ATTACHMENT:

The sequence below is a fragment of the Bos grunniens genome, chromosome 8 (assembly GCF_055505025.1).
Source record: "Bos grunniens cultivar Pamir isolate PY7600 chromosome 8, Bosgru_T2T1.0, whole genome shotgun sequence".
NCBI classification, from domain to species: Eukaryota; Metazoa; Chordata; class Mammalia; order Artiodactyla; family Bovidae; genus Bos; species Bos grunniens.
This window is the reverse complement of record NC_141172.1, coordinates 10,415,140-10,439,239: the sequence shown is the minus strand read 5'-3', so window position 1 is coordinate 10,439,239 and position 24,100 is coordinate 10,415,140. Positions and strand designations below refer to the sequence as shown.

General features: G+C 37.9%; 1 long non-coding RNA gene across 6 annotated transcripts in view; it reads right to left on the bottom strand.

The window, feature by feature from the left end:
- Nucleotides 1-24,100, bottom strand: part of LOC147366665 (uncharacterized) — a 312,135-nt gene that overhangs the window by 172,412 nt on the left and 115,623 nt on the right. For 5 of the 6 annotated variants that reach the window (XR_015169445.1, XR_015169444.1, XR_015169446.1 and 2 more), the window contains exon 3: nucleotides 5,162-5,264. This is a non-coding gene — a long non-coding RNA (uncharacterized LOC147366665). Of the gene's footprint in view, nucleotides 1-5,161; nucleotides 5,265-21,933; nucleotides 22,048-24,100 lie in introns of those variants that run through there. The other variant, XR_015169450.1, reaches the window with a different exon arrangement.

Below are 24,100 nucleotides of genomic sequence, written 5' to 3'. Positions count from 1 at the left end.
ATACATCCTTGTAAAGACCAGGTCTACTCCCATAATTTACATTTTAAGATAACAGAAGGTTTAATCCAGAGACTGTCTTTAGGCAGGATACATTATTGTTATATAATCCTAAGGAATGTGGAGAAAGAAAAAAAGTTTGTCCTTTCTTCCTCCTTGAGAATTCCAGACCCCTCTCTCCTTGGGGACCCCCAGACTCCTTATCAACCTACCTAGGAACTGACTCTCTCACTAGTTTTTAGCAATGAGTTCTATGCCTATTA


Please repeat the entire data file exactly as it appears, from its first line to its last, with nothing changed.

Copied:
The sequence below is a fragment of the Bos grunniens genome, chromosome 8 (assembly GCF_055505025.1).
Source record: "Bos grunniens cultivar Pamir isolate PY7600 chromosome 8, Bosgru_T2T1.0, whole genome shotgun sequence".
NCBI classification, from domain to species: Eukaryota; Metazoa; Chordata; class Mammalia; order Artiodactyla; family Bovidae; genus Bos; species Bos grunniens.
This window is the reverse complement of record NC_141172.1, coordinates 10,415,140-10,439,239: the sequence shown is the minus strand read 5'-3', so window position 1 is coordinate 10,439,239 and position 24,100 is coordinate 10,415,140. Positions and strand designations below refer to the sequence as shown.

General features: G+C 37.9%; 1 long non-coding RNA gene across 6 annotated transcripts in view; it reads right to left on the bottom strand.

The window, feature by feature from the left end:
- Nucleotides 1-24,100, bottom strand: part of LOC147366665 (uncharacterized) — a 312,135-nt gene that overhangs the window by 172,412 nt on the left and 115,623 nt on the right. For 5 of the 6 annotated variants that reach the window (XR_015169445.1, XR_015169444.1, XR_015169446.1 and 2 more), the window contains exon 3: nucleotides 5,162-5,264. This is a non-coding gene — a long non-coding RNA (uncharacterized LOC147366665). Of the gene's footprint in view, nucleotides 1-5,161; nucleotides 5,265-21,933; nucleotides 22,048-24,100 lie in introns of those variants that run through there. The other variant, XR_015169450.1, reaches the window with a different exon arrangement.

Below are 24,100 nucleotides of genomic sequence, written 5' to 3'. Positions count from 1 at the left end.
ATACATCCTTGTAAAGACCAGGTCTACTCCCATAATTTACATTTTAAGATAACAGAAGGTTTAATCCAGAGACTGTCTTTAGGCAGGATACATTATTGTTATATAATCCTAAGGAATGTGGAGAAAGAAAAAAAGTTTGTCCTTTCTTCCTCCTTGAGAATTCCAGACCCCTCTCTCCTTGGGGACCCCCAGACTCCTTATCAACCTACCTAGGAACTGACTCTCTCACTAGTTTTTAGCAATGAGTTCTATGCCTATTA